There's one, although it doesn't specifically mention hummus. Here's what it does say (in brief) about listeriosis:
How does Listeria get into food?
Listeria monocytogenes is found in soil and water. Vegetables can become contaminated from the soil or from manure used as fertilizer. Animals can carry the bacterium without appearing ill and can contaminate foods of animal origin such as meats and dairy products. The bacterium has been found in a variety of raw foods, such as uncooked meats and vegetables, as well as in processed foods that become contaminated after processing, such as soft cheeses and cold cuts at the deli counter. Unpasteurized (raw) milk or foods made from unpasteurized milk may contain the bacterium. Listeria is killed by pasteurization and cooking; however, in certain ready-to-eat foods such as hot dogs and deli meats, contamination may occur after cooking but before packaging.
Recommendations for persons at high risk, such as pregnant women and persons with weakened immune systems, in addition to the recommendations listed above:
-Do not eat hot dogs, luncheon meats, or deli meats, unless they are reheated until steaming hot.
-Avoid getting fluid from hot dog packages on other foods, utensils, and food preparation surfaces, and wash hands after handling hot dogs, luncheon meats, and deli meats.
-Do not eat soft cheeses such as feta, Brie, and Camembert, blue-veined cheeses, or Mexican-style cheeses such as queso blanco, queso fresco, and Panela, unless they have labels that clearly state they are made from pasteurized milk.
-Do not eat refrigerated pâtés or meat spreads. Canned or shelf-stable pâtés and meat spreads may be eaten.
-Do not eat refrigerated smoked seafood, unless it is contained in a cooked dish, such as a casserole. Refrigerated smoked seafood, such as salmon, trout, whitefish, cod, tuna or mackerel, is most often labeled as "nova-style," "lox," "kippered," "smoked," or "jerky." The fish is found in the refrigerator section or sold at deli counters of grocery stores and delicatessens. Canned or shelf-stable smoked seafood may be eaten.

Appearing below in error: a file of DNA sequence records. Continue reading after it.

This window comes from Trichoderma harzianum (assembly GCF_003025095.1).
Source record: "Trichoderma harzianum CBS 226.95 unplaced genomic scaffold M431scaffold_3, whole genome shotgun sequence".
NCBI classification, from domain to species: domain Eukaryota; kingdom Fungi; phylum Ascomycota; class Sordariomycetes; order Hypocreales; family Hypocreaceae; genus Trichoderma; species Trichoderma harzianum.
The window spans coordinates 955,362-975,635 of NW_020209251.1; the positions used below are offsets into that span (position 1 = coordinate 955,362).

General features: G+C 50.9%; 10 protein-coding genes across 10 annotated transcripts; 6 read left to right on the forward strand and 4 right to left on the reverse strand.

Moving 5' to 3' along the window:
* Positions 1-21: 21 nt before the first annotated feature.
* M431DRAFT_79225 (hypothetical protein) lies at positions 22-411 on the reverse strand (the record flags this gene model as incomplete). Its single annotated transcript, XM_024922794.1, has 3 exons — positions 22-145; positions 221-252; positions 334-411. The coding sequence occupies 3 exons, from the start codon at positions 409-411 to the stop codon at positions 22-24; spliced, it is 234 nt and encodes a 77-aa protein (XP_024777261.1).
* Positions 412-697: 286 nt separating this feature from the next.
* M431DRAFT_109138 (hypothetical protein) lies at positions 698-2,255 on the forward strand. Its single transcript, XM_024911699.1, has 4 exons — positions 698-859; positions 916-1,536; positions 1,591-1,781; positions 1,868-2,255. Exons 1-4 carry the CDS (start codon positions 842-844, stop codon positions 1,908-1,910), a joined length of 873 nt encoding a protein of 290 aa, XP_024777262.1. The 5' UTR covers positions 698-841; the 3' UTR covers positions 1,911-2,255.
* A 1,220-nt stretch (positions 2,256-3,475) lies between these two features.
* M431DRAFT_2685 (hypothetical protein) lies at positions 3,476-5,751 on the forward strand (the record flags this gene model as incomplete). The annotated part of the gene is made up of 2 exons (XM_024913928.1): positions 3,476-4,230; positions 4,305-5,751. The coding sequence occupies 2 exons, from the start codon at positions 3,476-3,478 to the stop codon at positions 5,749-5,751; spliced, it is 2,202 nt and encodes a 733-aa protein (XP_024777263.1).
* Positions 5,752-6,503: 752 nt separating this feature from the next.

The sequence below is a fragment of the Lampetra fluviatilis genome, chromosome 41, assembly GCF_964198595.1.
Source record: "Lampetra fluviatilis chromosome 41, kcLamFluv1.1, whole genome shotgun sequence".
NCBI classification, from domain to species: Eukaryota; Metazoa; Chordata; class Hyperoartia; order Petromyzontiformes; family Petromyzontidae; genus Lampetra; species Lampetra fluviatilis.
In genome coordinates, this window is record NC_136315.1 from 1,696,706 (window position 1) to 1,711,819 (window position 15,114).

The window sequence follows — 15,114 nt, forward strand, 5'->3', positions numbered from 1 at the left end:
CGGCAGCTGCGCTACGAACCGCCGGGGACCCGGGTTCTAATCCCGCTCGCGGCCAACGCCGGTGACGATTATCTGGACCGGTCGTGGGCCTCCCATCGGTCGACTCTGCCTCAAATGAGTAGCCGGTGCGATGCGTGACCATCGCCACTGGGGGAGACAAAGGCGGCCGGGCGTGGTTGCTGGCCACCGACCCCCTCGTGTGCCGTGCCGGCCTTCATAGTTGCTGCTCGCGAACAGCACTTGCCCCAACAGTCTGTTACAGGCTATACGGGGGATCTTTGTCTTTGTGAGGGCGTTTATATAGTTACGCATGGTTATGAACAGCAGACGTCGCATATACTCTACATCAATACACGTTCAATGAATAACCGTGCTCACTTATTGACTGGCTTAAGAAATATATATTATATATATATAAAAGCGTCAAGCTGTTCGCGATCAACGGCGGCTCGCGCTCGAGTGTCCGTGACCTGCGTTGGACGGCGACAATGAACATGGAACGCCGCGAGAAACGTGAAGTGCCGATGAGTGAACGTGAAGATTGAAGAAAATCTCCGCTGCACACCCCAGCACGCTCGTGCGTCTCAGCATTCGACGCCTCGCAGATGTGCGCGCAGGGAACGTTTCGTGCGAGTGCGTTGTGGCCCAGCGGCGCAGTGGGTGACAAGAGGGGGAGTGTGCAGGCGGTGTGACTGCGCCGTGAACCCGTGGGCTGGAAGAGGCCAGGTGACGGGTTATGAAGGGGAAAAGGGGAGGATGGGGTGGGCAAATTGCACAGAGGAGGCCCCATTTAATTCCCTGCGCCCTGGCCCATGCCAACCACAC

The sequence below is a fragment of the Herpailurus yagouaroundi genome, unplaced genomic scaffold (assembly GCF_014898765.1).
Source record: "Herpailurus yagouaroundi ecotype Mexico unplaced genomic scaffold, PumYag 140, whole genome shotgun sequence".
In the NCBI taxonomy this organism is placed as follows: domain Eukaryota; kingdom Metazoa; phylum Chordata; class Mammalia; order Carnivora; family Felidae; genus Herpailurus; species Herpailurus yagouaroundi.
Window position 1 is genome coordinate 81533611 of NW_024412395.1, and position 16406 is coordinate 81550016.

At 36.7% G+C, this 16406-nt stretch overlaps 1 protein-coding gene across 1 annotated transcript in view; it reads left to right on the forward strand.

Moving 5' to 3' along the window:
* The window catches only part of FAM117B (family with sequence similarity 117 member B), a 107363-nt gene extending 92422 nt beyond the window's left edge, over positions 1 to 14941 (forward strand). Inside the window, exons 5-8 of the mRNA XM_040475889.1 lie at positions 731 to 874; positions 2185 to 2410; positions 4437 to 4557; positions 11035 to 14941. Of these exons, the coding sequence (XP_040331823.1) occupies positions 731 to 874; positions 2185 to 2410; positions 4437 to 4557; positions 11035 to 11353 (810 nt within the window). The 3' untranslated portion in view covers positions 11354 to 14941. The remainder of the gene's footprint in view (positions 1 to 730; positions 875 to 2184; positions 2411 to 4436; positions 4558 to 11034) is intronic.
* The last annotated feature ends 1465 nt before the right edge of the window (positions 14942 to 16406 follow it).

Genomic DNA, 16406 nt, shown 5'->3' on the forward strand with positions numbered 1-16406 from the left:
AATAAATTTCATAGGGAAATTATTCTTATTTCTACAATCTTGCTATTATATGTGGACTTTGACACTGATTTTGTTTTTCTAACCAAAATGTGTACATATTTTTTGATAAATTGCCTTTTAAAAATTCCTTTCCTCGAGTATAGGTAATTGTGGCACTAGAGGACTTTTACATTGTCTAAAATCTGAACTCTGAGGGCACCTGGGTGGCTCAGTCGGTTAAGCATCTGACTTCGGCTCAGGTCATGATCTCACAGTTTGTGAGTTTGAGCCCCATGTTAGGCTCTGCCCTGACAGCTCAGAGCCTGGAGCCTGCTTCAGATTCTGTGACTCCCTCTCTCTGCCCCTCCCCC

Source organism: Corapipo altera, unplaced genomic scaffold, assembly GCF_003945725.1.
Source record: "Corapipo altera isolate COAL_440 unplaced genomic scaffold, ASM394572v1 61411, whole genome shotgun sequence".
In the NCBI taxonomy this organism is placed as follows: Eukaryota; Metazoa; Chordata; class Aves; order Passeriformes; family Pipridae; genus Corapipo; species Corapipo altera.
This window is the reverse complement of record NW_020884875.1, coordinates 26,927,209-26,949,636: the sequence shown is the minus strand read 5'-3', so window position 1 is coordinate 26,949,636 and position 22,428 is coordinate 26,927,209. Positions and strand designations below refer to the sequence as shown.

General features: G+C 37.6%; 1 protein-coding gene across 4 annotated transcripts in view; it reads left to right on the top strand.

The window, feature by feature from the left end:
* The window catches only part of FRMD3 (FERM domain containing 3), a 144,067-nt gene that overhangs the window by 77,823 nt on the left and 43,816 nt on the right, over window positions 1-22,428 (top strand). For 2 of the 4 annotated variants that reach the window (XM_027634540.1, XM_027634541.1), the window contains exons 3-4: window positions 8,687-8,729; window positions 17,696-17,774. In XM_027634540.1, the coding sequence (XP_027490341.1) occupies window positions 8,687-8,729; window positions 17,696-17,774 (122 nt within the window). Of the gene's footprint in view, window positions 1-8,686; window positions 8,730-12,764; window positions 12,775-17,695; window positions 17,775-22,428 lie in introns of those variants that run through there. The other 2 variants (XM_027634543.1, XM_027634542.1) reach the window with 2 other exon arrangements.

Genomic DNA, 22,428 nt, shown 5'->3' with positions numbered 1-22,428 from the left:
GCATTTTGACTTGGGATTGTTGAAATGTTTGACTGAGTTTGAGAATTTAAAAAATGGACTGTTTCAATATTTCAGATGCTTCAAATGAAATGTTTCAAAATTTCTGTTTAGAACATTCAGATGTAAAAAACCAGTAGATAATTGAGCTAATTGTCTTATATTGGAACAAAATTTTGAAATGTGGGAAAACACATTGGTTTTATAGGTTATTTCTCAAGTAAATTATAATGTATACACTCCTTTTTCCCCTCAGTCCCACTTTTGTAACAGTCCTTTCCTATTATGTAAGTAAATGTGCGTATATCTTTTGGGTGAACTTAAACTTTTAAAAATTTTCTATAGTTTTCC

Me again. I typed hummus + listeriosis into google and came up with a bunch of pdf files detailing outbreaks of listeriosis and hummus recalls. I can link them if you want, but I wasn't sure linking pdf files was ok here? Sometimes people don't like links that aren't straight 'net.
I've never heard of that regulation on cheese. Can I lob the ball back in your court and ask for a source?
Stop & Shop regularly carries cheese that isn't pasteurized, to my knowledge. Unless it says pasteurized on the label, I'm hesitant to assume it's pasteurized. I've seen some soft cheeses, such as mozzarella, specifically labeled "pasteurized," and have bought others that are imported from France and have exactly the same labels as the ones I bought when I lived in France, which weren't made from pasteurized milk.